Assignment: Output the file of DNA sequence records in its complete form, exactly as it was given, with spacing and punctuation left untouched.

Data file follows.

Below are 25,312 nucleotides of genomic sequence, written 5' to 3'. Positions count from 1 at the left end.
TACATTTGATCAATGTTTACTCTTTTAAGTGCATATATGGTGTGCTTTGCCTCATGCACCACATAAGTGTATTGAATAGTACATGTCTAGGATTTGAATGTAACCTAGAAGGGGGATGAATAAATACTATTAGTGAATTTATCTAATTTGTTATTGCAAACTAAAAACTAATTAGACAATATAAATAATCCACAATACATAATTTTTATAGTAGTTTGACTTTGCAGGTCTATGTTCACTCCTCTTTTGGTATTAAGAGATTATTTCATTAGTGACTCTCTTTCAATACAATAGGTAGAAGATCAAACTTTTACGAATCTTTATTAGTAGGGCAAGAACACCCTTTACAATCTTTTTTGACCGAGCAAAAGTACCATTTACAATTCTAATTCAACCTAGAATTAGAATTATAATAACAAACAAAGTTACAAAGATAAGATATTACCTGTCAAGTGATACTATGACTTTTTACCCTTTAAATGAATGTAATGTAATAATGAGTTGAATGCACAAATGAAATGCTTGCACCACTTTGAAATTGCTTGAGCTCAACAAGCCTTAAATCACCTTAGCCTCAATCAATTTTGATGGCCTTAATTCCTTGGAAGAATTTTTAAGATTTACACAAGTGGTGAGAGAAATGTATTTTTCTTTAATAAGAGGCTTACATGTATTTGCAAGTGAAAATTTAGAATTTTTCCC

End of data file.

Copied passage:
Below are 25,312 nucleotides of genomic sequence, written 5' to 3'. Positions count from 1 at the left end.
TACATTTGATCAATGTTTACTCTTTTAAGTGCATATATGGTGTGCTTTGCCTCATGCACCACATAAGTGTATTGAATAGTACATGTCTAGGATTTGAATGTAACCTAGAAGGGGGATGAATAAATACTATTAGTGAATTTATCTAATTTGTTATTGCAAACTAAAAACTAATTAGACAATATAAATAATCCACAATACATAATTTTTATAGTAGTTTGACTTTGCAGGTCTATGTTCACTCCTCTTTTGGTATTAAGAGATTATTTCATTAGTGACTCTCTTTCAATACAATAGGTAGAAGATCAAACTTTTACGAATCTTTATTAGTAGGGCAAGAACACCCTTTACAATCTTTTTTGACCGAGCAAAAGTACCATTTACAATTCTAATTCAACCTAGAATTAGAATTATAATAACAAACAAAGTTACAAAGATAAGATATTACCTGTCAAGTGATACTATGACTTTTTACCCTTTAAATGAATGTAATGTAATAATGAGTTGAATGCACAAATGAAATGCTTGCACCACTTTGAAATTGCTTGAGCTCAACAAGCCTTAAATCACCTTAGCCTCAATCAATTTTGATGGCCTTAATTCCTTGGAAGAATTTTTAAGATTTACACAAGTGGTGAGAGAAATGTATTTTTCTTTAATAAGAGGCTTACATGTATTTGCAAGTGAAAATTTAGAATTTTTCCC